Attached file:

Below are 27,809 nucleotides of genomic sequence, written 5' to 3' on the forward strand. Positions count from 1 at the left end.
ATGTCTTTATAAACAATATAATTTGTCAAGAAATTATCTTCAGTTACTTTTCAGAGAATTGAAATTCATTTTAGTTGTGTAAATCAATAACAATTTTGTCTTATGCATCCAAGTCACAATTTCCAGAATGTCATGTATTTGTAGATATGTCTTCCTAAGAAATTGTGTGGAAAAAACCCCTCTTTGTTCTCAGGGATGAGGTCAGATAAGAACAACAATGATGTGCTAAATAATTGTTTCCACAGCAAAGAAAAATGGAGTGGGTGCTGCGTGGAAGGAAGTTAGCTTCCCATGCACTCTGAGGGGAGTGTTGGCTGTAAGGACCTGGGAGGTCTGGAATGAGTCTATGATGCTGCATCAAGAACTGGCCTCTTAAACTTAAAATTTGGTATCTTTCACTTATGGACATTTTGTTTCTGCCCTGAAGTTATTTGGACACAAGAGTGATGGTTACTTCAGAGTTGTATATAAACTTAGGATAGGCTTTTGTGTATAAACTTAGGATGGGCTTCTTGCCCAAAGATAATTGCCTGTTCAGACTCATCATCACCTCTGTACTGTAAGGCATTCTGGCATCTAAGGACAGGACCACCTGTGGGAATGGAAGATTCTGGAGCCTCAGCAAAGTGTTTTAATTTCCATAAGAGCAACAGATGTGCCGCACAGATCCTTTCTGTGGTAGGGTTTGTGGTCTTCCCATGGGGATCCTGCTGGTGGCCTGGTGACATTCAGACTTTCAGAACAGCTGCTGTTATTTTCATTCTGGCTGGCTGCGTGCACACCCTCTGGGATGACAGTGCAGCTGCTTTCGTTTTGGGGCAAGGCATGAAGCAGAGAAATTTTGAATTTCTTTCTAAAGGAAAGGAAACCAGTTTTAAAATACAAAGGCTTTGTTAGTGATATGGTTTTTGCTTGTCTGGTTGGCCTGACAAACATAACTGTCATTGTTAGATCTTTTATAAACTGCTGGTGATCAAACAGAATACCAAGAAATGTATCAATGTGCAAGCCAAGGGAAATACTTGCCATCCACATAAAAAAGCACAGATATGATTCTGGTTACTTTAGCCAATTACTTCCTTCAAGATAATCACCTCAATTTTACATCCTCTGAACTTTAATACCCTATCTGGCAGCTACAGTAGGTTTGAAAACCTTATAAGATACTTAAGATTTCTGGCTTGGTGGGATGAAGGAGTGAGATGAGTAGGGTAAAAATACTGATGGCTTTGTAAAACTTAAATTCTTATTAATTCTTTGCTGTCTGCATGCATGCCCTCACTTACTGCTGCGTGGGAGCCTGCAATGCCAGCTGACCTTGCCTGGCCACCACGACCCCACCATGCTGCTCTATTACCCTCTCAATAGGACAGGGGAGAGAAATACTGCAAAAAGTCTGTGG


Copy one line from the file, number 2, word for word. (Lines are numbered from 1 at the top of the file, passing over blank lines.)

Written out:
ATGTCTTTATAAACAATATAATTTGTCAAGAAATTATCTTCAGTTACTTTTCAGAGAATTGAAATTCATTTTAGTTGTGTAAATCAATAACAATTTTGTCTTATGCATCCAAGTCACAATTTCCAGAATGTCATGTATTTGTAGATATGTCTTCCTAAGAAATTGTGTGGAAAAAACCCCTCTTTGTTCTCAGGGATGAGGTCAGATAAGAACAACAATGATGTGCTAAATAATTGTTTCCACAGCAAAGAAAAATGGAGTGGGTGCTGCGTGGAAGGAAGTTAGCTTCCCATGCACTCTGAGGGGAGTGTTGGCTGTAAGGACCTGGGAGGTCTGGAATGAGTCTATGATGCTGCATCAAGAACTGGCCTCTTAAACTTAAAATTTGGTATCTTTCACTTATGGACATTTTGTTTCTGCCCTGAAGTTATTTGGACACAAGAGTGATGGTTACTTCAGAGTTGTATATAAACTTAGGATAGGCTTTTGTGTATAAACTTAGGATGGGCTTCTTGCCCAAAGATAATTGCCTGTTCAGACTCATCATCACCTCTGTACTGTAAGGCATTCTGGCATCTAAGGACAGGACCACCTGTGGGAATGGAAGATTCTGGAGCCTCAGCAAAGTGTTTTAATTTCCATAAGAGCAACAGATGTGCCGCACAGATCCTTTCTGTGGTAGGGTTTGTGGTCTTCCCATGGGGATCCTGCTGGTGGCCTGGTGACATTCAGACTTTCAGAACAGCTGCTGTTATTTTCATTCTGGCTGGCTGCGTGCACACCCTCTGGGATGACAGTGCAGCTGCTTTCGTTTTGGGGCAAGGCATGAAGCAGAGAAATTTTGAATTTCTTTCTAAAGGAAAGGAAACCAGTTTTAAAATACAAAGGCTTTGTTAGTGATATGGTTTTTGCTTGTCTGGTTGGCCTGACAAACATAACTGTCATTGTTAGATCTTTTATAAACTGCTGGTGATCAAACAGAATACCAAGAAATGTATCAATGTGCAAGCCAAGGGAAATACTTGCCATCCACATAAAAAAGCACAGATATGATTCTGGTTACTTTAGCCAATTACTTCCTTCAAGATAATCACCTCAATTTTACATCCTCTGAACTTTAATACCCTATCTGGCAGCTACAGTAGGTTTGAAAACCTTATAAGATACTTAAGATTTCTGGCTTGGTGGGATGAAGGAGTGAGATGAGTAGGGTAAAAATACTGATGGCTTTGTAAAACTTAAATTCTTATTAATTCTTTGCTGTCTGCATGCATGCCCTCACTTACTGCTGCGTGGGAGCCTGCAATGCCAGCTGACCTTGCCTGGCCACCACGACCCCACCATGCTGCTCTATTACCCTCTCAATAGGACAGGGGAGAGAAATACTGCAAAAAGTCTGTGG